Wall Street's most important consultant might be its cloud provider
But first, let's talk about some synergies.
1. The new-age consultant.
Management consultants, you're on notice. There are some new kids on the block.
Public-cloud providers are quickly establishing teams focused on helping executives rethink how different parts of their businesses can be organized via the cloud.
Insider's Bianca Chan explored this trend with a piece on how cloud providers like AWS, Microsoft Azure, and Google Cloud are reimagining themselves as business consultants.
The inspiration for Bianca's piece was a recent comment from AWS CEO Adam Selipsky about how executives are more interested in speaking about transformation than technology.
"Digital transformation is moving to the cloud, which is driving organizational change and people are saying, 'Hey, how should I organize my company? And I can see my culture changing, how do I proactively shape that?'" Selipsky said in a recent interview with SiliconANGLE.
Many of the biggest cloud providers have stood up teams focused on interfacing with the C-suite to advise them on how a move to the cloud can be an opportunity to overhaul things.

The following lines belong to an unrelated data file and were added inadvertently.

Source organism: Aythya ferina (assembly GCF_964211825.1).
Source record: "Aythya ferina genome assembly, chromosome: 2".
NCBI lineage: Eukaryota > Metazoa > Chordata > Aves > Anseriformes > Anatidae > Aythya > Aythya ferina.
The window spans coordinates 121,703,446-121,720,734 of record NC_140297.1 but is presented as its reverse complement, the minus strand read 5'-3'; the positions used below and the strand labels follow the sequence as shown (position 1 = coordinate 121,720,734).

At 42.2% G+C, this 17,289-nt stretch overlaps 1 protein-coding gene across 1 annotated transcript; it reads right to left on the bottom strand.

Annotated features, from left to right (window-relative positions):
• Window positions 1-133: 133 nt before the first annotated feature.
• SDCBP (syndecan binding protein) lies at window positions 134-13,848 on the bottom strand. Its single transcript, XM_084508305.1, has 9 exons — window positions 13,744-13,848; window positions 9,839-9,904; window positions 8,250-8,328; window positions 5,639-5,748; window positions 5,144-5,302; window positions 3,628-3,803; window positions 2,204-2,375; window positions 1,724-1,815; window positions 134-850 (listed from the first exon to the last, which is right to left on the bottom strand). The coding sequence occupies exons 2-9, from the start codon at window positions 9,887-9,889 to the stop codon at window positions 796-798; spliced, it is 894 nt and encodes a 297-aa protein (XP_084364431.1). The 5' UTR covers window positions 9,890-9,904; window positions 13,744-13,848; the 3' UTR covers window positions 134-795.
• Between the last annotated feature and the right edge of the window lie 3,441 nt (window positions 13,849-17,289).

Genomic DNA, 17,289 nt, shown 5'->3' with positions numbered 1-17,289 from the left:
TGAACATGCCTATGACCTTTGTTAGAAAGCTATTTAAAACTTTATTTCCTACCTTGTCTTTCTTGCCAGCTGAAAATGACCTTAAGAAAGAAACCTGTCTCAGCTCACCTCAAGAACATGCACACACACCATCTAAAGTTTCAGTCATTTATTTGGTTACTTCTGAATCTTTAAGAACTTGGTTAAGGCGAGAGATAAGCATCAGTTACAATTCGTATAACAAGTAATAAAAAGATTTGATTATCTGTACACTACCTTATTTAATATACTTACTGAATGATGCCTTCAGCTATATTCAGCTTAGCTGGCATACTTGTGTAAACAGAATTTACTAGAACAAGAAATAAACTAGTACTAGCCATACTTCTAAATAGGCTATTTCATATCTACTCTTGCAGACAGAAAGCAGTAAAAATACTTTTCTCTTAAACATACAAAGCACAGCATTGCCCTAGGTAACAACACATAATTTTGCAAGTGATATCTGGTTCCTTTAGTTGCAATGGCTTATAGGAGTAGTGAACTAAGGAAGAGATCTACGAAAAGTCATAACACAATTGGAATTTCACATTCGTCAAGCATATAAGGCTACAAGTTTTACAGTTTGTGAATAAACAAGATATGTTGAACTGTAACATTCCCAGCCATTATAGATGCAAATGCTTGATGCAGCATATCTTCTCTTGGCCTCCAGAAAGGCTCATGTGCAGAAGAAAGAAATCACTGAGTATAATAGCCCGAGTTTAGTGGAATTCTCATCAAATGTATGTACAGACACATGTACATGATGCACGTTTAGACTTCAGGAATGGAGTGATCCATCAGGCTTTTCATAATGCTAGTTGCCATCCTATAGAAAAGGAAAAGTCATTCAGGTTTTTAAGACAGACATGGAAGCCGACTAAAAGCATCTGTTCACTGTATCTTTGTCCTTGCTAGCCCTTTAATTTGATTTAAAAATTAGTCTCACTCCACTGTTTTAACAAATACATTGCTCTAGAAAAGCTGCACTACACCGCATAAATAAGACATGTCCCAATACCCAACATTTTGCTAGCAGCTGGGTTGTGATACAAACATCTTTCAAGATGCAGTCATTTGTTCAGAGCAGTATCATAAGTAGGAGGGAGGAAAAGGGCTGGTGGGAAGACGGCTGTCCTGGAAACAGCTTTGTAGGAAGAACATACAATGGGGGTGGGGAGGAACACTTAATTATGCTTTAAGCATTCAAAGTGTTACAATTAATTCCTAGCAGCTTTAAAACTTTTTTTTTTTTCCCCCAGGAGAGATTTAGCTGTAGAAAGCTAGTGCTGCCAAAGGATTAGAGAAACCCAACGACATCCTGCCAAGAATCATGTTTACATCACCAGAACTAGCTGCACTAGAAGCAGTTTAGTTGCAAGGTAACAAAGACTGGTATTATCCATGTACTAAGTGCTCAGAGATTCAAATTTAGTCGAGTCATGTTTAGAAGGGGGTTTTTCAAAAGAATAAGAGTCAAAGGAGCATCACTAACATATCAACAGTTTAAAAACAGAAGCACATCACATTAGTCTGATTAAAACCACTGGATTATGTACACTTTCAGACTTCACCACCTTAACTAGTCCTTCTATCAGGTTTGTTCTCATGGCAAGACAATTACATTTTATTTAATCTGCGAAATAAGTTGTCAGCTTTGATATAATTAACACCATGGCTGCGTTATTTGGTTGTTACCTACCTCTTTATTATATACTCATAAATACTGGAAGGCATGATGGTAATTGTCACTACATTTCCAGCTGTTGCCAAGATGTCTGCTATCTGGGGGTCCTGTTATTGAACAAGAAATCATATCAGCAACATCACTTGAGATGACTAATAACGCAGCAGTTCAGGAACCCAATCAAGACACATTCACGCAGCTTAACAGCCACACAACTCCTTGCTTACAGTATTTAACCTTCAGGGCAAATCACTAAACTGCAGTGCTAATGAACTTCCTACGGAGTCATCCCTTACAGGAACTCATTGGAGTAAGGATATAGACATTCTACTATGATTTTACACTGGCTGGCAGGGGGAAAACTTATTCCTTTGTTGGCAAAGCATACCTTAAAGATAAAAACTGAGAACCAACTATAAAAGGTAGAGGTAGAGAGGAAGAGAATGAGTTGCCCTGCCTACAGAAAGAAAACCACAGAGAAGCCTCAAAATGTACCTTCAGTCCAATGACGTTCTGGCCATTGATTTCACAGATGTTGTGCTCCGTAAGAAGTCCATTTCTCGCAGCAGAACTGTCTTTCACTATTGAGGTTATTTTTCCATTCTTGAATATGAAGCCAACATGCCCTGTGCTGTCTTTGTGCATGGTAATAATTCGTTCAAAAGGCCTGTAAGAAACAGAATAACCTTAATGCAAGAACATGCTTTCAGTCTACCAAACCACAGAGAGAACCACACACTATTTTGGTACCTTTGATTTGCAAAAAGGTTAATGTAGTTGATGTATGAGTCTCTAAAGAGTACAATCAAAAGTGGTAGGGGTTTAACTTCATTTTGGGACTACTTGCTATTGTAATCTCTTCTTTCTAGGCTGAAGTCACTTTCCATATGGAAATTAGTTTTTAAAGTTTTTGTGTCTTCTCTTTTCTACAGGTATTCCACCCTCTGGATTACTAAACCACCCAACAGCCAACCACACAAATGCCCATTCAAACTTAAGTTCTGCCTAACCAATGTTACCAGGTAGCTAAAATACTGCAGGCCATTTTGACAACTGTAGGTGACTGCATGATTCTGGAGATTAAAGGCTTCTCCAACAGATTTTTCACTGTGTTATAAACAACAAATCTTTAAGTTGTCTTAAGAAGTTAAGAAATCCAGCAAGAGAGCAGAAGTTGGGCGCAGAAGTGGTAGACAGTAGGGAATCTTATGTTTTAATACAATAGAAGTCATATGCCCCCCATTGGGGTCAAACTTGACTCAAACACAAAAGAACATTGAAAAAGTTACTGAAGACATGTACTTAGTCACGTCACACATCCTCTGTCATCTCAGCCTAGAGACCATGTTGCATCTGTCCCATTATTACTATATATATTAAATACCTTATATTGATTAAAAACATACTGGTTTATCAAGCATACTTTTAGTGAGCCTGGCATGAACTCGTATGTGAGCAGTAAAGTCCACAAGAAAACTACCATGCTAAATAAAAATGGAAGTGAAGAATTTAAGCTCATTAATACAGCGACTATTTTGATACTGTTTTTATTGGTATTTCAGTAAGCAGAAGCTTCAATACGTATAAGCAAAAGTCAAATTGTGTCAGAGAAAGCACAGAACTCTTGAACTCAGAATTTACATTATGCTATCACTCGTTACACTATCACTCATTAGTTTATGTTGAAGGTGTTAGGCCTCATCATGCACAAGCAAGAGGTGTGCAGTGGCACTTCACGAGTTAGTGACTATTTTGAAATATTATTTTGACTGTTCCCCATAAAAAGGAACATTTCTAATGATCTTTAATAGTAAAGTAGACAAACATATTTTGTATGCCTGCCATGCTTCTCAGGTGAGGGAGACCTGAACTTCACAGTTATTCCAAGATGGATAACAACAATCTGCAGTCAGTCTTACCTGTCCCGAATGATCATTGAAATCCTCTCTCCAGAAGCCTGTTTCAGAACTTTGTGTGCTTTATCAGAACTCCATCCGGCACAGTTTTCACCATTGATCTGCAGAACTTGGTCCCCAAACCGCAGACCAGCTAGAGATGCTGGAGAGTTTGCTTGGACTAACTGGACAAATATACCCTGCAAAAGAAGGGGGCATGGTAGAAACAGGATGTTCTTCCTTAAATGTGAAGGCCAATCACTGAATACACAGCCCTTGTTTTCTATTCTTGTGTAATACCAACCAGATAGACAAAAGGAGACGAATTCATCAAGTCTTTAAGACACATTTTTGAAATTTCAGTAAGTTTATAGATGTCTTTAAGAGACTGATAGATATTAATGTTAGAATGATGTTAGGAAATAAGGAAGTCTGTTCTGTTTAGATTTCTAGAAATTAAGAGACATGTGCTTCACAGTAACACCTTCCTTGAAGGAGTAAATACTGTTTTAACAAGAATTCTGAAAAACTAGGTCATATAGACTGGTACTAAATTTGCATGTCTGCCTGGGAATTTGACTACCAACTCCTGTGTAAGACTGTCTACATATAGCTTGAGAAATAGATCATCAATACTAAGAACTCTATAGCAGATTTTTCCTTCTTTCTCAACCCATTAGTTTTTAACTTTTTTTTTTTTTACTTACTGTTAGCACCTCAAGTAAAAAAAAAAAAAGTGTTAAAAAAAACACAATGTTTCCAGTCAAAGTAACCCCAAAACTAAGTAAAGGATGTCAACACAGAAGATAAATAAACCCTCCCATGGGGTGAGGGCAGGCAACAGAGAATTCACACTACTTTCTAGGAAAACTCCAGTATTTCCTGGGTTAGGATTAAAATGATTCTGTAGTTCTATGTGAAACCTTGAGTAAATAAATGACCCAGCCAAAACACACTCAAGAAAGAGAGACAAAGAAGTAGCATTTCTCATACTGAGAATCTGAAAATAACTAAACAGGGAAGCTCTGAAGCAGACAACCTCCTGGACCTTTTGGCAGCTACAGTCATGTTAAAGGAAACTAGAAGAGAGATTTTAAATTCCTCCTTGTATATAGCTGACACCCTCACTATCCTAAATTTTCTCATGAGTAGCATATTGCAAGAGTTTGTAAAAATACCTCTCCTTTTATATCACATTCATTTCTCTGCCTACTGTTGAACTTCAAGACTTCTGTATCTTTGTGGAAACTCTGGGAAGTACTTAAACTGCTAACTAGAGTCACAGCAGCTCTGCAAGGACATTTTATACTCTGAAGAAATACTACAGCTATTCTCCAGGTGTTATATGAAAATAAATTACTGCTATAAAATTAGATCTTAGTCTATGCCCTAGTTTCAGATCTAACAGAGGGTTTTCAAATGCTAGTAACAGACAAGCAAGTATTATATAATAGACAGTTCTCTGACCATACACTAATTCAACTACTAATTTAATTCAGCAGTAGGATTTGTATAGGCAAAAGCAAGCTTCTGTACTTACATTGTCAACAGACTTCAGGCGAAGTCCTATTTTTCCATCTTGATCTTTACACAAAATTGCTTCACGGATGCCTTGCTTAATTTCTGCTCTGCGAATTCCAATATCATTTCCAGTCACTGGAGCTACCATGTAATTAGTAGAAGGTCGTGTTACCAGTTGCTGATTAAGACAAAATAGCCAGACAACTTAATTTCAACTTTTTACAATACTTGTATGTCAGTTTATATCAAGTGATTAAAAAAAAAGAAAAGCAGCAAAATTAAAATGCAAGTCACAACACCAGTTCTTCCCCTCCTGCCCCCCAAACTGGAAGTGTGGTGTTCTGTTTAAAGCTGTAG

It's not hard to see how this could end up being big business for the cloud providers. If a firm is committed to migrating to the cloud, why wouldn't they use that as an opportunity to reevaluate how they do business?
These days, most companies don't opt for a lift-and-shift approach whereby they simply move stuff that was on physical servers into the cloud. Instead, migrations are viewed as a chance to reset, as Bianca explains in her piece.
And if they wanted to make changes, who better than the people who know the tech best?
Cloud providers still have a long way to go to be a real threat to consultants, but there is potential there. Let's not forget that AWS started off as a small side business.
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